I won’t promise I will do all those things, each and every single day. But I suppose I could try to tackle a few of those ideas--maybe one per day. I could try. That’s all I can agree to do. But it’s not a resolution, okay? I don’t want the pressure and I don’t want you playing cop, checking up on me. I’ll call them suggestions instead.

 

Yes, I like this new plan. New Year’s Suggestions, possibly starting on April 1. Or not. We’ll discuss it in March. Or April.

Tuesday, December 23, 2014

Cheery Chevy


 
This 1957 Chevy Bel Air wagon is rocking its holiday cheer. Seriously, you can learn a lot from cars. This car is owned by someone in the neighborhood, Jack. I blogged about this car years ago. See here. I love its style. I wonder if Santa could borrow the wagon if his sleigh gets too full. (See, I’m full of solutions!)

Happy Holidays, Merry Christmas—whatever you’re celebrating, enjoy. Cheers…

Friday, December 19, 2014

Adding and Subtracting

It’s holiday card season, and I’ve up to my eyeballs in envelopes. My card list forces me to assess what has happened in the last year—the ways in which my circle of friends and family has changed. This year there are names I’m taking off the list—people who have died. Most years the list expands and contracts, changing shape from the form it took the previous year. This altered shape represents life itself: an ever-changing scene, like the fragments in a kaleidoscope—tiny movements creating new configurations.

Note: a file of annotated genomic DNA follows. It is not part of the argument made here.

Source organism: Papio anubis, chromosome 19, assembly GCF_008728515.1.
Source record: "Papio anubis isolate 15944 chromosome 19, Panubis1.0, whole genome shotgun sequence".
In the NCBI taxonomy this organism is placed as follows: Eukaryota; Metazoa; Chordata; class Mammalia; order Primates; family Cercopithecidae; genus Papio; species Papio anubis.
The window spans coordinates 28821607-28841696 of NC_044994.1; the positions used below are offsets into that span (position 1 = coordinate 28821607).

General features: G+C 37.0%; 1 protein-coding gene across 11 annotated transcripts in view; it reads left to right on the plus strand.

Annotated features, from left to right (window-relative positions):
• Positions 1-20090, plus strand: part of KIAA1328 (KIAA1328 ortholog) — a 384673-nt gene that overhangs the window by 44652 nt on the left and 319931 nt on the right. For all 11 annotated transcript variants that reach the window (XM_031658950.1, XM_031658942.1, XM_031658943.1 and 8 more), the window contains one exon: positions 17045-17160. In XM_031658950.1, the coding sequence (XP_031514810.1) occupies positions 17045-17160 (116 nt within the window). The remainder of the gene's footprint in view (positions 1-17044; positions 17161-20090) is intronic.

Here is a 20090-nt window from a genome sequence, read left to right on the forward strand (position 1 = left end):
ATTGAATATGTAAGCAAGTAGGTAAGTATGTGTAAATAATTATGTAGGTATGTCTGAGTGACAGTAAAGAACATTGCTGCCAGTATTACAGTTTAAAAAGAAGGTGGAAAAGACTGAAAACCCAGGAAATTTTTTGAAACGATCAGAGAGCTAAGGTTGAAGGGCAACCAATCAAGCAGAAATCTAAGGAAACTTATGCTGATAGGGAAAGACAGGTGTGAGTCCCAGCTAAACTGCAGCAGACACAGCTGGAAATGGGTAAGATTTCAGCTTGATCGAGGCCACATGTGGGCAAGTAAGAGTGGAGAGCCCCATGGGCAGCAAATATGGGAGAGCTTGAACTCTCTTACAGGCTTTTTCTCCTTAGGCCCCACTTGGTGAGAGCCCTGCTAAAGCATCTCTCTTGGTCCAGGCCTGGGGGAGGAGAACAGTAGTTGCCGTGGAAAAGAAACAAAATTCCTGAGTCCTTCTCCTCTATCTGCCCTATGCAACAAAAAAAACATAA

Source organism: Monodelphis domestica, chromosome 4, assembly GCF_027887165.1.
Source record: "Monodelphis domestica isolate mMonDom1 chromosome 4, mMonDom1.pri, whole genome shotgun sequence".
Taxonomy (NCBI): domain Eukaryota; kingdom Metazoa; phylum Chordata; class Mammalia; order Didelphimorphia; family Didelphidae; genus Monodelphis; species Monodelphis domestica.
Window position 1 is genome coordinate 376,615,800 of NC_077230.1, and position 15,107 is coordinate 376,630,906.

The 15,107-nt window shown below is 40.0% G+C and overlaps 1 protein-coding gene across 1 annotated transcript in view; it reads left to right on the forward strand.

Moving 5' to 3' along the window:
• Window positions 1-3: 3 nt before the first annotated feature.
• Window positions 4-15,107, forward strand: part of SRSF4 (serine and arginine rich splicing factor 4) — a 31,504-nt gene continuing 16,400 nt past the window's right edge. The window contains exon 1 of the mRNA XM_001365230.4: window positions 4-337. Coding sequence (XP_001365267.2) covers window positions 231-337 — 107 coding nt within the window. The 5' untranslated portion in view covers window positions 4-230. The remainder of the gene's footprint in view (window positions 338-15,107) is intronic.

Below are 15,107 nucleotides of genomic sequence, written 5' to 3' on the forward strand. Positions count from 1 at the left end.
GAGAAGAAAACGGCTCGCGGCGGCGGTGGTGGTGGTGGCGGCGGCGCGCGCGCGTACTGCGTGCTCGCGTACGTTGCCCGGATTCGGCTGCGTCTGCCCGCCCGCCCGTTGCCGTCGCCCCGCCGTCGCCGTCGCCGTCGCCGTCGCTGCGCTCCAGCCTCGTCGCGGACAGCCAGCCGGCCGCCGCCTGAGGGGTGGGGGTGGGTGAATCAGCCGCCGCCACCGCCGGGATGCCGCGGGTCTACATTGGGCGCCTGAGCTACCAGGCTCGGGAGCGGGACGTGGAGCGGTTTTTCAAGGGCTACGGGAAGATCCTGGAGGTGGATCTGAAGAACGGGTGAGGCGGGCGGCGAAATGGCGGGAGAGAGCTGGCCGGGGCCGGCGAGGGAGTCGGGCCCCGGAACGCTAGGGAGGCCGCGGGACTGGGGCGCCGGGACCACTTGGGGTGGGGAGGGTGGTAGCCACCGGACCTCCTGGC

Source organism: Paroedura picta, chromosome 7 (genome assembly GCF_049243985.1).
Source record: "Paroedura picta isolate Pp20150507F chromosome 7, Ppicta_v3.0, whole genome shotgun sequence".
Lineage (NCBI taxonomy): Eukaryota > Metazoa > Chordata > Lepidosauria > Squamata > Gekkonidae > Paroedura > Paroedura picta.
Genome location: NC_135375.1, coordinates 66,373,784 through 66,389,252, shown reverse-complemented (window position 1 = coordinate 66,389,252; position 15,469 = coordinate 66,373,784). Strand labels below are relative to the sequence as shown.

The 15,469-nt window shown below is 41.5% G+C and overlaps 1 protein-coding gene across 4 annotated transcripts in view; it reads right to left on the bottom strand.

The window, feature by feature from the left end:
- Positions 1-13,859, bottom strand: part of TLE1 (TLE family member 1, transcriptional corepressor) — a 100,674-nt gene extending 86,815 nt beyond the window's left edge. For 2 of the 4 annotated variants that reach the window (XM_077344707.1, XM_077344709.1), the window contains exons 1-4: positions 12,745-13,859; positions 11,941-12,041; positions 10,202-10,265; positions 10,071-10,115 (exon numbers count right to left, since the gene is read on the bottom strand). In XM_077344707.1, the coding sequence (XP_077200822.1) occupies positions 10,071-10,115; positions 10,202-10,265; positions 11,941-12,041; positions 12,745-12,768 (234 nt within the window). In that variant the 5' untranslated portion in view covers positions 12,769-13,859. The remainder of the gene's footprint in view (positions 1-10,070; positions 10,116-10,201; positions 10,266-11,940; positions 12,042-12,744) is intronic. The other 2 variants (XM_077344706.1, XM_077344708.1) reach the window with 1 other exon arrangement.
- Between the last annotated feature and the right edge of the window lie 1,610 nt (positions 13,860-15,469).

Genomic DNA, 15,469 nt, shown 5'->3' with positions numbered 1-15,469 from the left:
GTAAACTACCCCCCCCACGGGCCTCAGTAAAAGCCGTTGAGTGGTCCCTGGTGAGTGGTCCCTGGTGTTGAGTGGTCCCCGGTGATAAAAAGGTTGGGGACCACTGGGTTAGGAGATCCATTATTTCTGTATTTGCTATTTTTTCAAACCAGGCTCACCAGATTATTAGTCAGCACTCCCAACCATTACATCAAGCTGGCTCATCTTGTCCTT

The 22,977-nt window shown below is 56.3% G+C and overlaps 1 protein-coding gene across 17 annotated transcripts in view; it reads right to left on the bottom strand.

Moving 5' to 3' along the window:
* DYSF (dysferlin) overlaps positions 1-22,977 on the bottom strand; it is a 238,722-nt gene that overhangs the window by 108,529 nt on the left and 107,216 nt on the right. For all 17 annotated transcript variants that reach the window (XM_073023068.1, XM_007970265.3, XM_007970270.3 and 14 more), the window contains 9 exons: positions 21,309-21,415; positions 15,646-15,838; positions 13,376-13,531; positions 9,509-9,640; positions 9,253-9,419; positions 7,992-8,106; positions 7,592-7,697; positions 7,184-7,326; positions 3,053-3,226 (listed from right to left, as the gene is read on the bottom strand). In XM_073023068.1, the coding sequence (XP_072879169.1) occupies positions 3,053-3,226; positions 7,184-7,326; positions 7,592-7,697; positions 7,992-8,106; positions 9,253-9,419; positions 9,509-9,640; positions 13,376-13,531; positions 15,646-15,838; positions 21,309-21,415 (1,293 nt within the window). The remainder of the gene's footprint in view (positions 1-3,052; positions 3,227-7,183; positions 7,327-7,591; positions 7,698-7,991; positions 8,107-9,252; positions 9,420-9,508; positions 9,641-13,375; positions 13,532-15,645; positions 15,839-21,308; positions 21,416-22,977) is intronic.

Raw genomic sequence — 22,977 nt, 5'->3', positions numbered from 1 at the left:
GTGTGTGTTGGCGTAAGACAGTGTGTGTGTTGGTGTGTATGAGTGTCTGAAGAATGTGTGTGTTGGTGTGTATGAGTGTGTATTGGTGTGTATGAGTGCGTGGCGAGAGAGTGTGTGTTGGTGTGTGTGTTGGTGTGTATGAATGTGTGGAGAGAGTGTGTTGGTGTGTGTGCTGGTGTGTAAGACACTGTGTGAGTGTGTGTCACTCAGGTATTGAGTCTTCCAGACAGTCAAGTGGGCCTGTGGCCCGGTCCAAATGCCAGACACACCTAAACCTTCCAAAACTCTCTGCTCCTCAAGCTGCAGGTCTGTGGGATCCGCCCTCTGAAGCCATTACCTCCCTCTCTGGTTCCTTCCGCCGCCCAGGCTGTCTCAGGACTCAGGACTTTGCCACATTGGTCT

I go through the list and edit: the 104-year-old matriarch gone, a baby born. I know it’s part of life. But I hate erasing a name from my list. It’s all on the computer, and with the click of a mouse, name and address are gone. Although removing names from my list is startlingly abrupt, I’ll never forget those who have passed. In the last nine days I learned that another two people I knew died. A cousin by marriage passed. She was extraordinary, sharp as a pin. She hung on long enough to celebrate her 103rd birthday, and two days later it was time for her to go. Our friends’ dad passed just last night.

I’ve been working on our cards for the last two weeks. Cards have arrived from overseas and from other parts of America. Two friends sent photos of new babies—babies I didn’t know existed. I guess a lot can change in a year. Subtracting names from my card list feels uncomfortable. But it’s also a weird feeling to realize that I don’t know that much about the lives of certain people on my card list. Should I feel glad that people still want the connection with me, even if it’s only once a year by card? Yes. But an announcement of a baby I didn’t know existed also highlights how infrequent our communication is. It makes me feel more distant from the senders, not closer.